Recently, Pedro Zamora has been heavy on my mind.
Anyone who was under 40 in 1994 might recognize his name — he was one of seven roommates on MTV’s “The Real World: San Francisco.” A young gay man born in Cuba and mostly raised in Miami, Pedro was the series’ first HIV-positive cast member. After he was diagnosed at 17, he spent the rest of his life as an AIDS educator talking to young people about the perils of unprotected sex and how to keep themselves safe.
And this is why I’m thinking about Pedro. Many of those poignant conversations happened in Florida high schools where he’d been invited to speak. But in the horror that is Florida under the boot of Governor Ron DeSantis, no LGBTQ person would ever be allowed in a classroom to impart lessons that could save lives.
Pedro brought those lessons to “The Real World.” He was an out gay man in front of millions each week whose HIV had progressed to full-blown AIDS by the time he joined the show. On a series that touted showing “what happens when people stop being polite and start getting real,” Pedro’s story was as real as television gets.
I recently rewatched that season of “The Real World” for the first time in 20 years, and its episodes feel like cracking open a time capsule. In an era before cellphones, the roommates argued with the obnoxious bike messenger who monopolized the only house phone, a landline. When that same roommate wanted to research how to build a soapbox for a street race, he went to the library — there was no Google.
At the time, San Francisco was still a funky cocktail of burgeoning tech innovation, a lesbian bathhouse in the Mission, and late-night poetry slams. It was also an epicenter of the AIDS pandemic, then in its second decade. By the time the roommates moved into a townhouse on the city’s famously twisty Lombard Street, AIDS was the leading cause of death for all Americans between ages 25 and 44.
It was an extraordinarily painful time to be young and queer. In my 30s, I was attending more funerals than weddings. It felt as if many of us had become our grandparents as we scanned newspaper obits for familiar names and measured time by friends lost.
Zamora was 22. His castmates knew someone would be HIV-positive, but they didn’t find out who until everyone arrived at the house. Rachel, a political conservative and a Mexican-American, was openly reluctant to live with a person with AIDS, but she eventually warmed to Pedro through their shared Latino heritage and his gregarious personality.
(That would be Rachel Campos-Duffy, now a “Fox & Friends Weekend” cohost who spends her days posting rightwing conspiracy theories and calling President Biden mean names.)
Rachel represented viewers misguided by misinformation who probably did not know anyone who was gay or had AIDS. Pedro’s likability helped pierce that wall. By appearing on “The Real World,” his advocacy to educate young people found a new, much wider audience.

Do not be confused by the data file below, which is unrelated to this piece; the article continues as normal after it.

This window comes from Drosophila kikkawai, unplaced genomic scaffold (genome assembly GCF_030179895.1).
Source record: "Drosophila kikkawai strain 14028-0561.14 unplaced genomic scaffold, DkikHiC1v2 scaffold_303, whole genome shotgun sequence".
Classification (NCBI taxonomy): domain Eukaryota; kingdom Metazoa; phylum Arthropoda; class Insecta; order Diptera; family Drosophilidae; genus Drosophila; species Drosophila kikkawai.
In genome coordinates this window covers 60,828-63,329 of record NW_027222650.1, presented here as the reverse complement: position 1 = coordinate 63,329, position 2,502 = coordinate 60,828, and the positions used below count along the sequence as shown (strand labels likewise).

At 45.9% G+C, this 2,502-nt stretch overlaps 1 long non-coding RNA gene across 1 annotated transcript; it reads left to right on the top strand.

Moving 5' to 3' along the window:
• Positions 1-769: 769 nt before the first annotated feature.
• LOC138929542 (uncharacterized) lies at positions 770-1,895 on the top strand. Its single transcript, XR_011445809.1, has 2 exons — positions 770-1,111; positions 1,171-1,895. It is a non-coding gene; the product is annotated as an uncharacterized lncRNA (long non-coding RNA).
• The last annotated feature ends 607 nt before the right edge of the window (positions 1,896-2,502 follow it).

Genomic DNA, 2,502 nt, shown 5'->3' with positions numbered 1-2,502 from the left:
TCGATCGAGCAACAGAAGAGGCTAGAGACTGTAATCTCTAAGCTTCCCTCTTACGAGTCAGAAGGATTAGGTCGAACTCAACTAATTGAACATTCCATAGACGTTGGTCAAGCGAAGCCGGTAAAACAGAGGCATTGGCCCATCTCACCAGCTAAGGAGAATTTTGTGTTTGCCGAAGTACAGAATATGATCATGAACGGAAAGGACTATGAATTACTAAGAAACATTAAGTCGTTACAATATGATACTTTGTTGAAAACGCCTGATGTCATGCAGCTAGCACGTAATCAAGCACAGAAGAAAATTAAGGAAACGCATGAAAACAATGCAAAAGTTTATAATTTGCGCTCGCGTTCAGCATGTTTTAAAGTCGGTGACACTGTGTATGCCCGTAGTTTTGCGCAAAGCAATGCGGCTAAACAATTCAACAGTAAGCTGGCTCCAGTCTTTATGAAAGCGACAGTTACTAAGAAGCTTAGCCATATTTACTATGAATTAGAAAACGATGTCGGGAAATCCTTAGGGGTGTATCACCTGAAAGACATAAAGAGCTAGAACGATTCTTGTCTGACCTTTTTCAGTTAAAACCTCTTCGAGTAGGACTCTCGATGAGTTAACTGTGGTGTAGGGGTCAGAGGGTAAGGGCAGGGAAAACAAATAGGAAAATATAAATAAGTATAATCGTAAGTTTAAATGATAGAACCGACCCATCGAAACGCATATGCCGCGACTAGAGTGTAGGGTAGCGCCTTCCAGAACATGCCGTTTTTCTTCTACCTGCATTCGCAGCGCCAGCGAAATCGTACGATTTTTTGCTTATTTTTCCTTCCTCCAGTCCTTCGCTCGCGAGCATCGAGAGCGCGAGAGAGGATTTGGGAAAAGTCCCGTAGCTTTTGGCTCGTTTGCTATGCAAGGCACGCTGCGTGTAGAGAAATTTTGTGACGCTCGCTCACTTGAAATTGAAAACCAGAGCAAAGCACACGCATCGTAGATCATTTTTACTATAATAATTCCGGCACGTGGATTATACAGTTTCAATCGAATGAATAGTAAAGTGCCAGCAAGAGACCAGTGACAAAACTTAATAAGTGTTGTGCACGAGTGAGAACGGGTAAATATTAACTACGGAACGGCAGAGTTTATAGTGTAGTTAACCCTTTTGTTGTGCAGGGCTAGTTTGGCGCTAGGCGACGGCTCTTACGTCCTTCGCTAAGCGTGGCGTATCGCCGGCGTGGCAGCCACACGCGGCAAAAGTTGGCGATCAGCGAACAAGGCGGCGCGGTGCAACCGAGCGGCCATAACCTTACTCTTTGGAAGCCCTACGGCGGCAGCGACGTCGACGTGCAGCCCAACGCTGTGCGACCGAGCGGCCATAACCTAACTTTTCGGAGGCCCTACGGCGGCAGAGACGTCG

And what that audience witnessed could be heartbreaking. Pedro refused to sugarcoat what it meant to live with AIDS. Those ever-present cameras captured nearly everything — including Pedro’s medical appointment when a nurse practitioner told him his immune system had been nearly irreparably compromised by the virus.
But Pedro also displayed gay joy in a way then uncommon on television. He fell in love with Sean Sasser, a young queer Black man who was also HIV-positive. And in an emotional episode that made TV history, Pedro and Sean married in a commitment ceremony, a decade before Massachusetts became the first state nationwide to legalize same-sex marriage.
By then, Pedro’s health was increasingly fragile. About five months after the show finished taping — and hours after the season finale aired — Pedro died from AIDS complications on Nov. 11, 1994. His death made national headlines.
In a videotaped message played during Pedro’s memorial service, President Bill Clinton said that because of Pedro, “no one in America can say they’ve never known someone who’s living with AIDS.” On what would have been Pedro’s 23rd birthday, a street in front of McMillan Middle School in Miami was renamed “Pedro Zamora Way” at a ceremony attended by teachers and 2,000 students.
That was 1995. Now in a hostile climate created by DeSantis’s so-called “Don’t Say Gay” laws, teachers in that same school could be fired for talking about Pedro and the advocacy he hoped would save lives. But let there be no doubt — if he were alive today, Pedro would be fighting against Florida’s despot as vigorously and publicly as he once battled ignorance about AIDS and about his beloved LGBTQ community.